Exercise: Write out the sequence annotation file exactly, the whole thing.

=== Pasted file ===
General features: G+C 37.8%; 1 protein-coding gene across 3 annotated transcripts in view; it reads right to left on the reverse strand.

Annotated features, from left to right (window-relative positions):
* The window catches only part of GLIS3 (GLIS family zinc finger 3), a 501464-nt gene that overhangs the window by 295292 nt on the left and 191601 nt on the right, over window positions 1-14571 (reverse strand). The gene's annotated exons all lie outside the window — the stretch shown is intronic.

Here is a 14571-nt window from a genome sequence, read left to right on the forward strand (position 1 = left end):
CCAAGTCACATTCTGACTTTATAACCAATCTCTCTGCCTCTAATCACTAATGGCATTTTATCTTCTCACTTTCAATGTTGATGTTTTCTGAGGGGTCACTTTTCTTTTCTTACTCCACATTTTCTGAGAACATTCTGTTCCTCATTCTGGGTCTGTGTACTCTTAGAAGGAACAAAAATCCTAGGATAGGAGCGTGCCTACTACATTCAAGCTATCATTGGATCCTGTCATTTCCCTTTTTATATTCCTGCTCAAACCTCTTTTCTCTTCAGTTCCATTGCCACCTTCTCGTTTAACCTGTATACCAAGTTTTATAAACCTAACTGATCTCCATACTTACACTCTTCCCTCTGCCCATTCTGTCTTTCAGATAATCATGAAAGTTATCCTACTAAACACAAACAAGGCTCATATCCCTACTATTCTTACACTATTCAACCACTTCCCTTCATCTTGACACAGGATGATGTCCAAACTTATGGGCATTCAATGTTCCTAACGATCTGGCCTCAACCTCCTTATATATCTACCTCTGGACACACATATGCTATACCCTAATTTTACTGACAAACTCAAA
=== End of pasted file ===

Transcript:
General features: G+C 37.8%; 1 protein-coding gene across 3 annotated transcripts in view; it reads right to left on the reverse strand.

Annotated features, from left to right (window-relative positions):
* The window catches only part of GLIS3 (GLIS family zinc finger 3), a 501464-nt gene that overhangs the window by 295292 nt on the left and 191601 nt on the right, over window positions 1-14571 (reverse strand). The gene's annotated exons all lie outside the window — the stretch shown is intronic.

Here is a 14571-nt window from a genome sequence, read left to right on the forward strand (position 1 = left end):
CCAAGTCACATTCTGACTTTATAACCAATCTCTCTGCCTCTAATCACTAATGGCATTTTATCTTCTCACTTTCAATGTTGATGTTTTCTGAGGGGTCACTTTTCTTTTCTTACTCCACATTTTCTGAGAACATTCTGTTCCTCATTCTGGGTCTGTGTACTCTTAGAAGGAACAAAAATCCTAGGATAGGAGCGTGCCTACTACATTCAAGCTATCATTGGATCCTGTCATTTCCCTTTTTATATTCCTGCTCAAACCTCTTTTCTCTTCAGTTCCATTGCCACCTTCTCGTTTAACCTGTATACCAAGTTTTATAAACCTAACTGATCTCCATACTTACACTCTTCCCTCTGCCCATTCTGTCTTTCAGATAATCATGAAAGTTATCCTACTAAACACAAACAAGGCTCATATCCCTACTATTCTTACACTATTCAACCACTTCCCTTCATCTTGACACAGGATGATGTCCAAACTTATGGGCATTCAATGTTCCTAACGATCTGGCCTCAACCTCCTTATATATCTACCTCTGGACACACATATGCTATACCCTAATTTTACTGACAAACTCAAA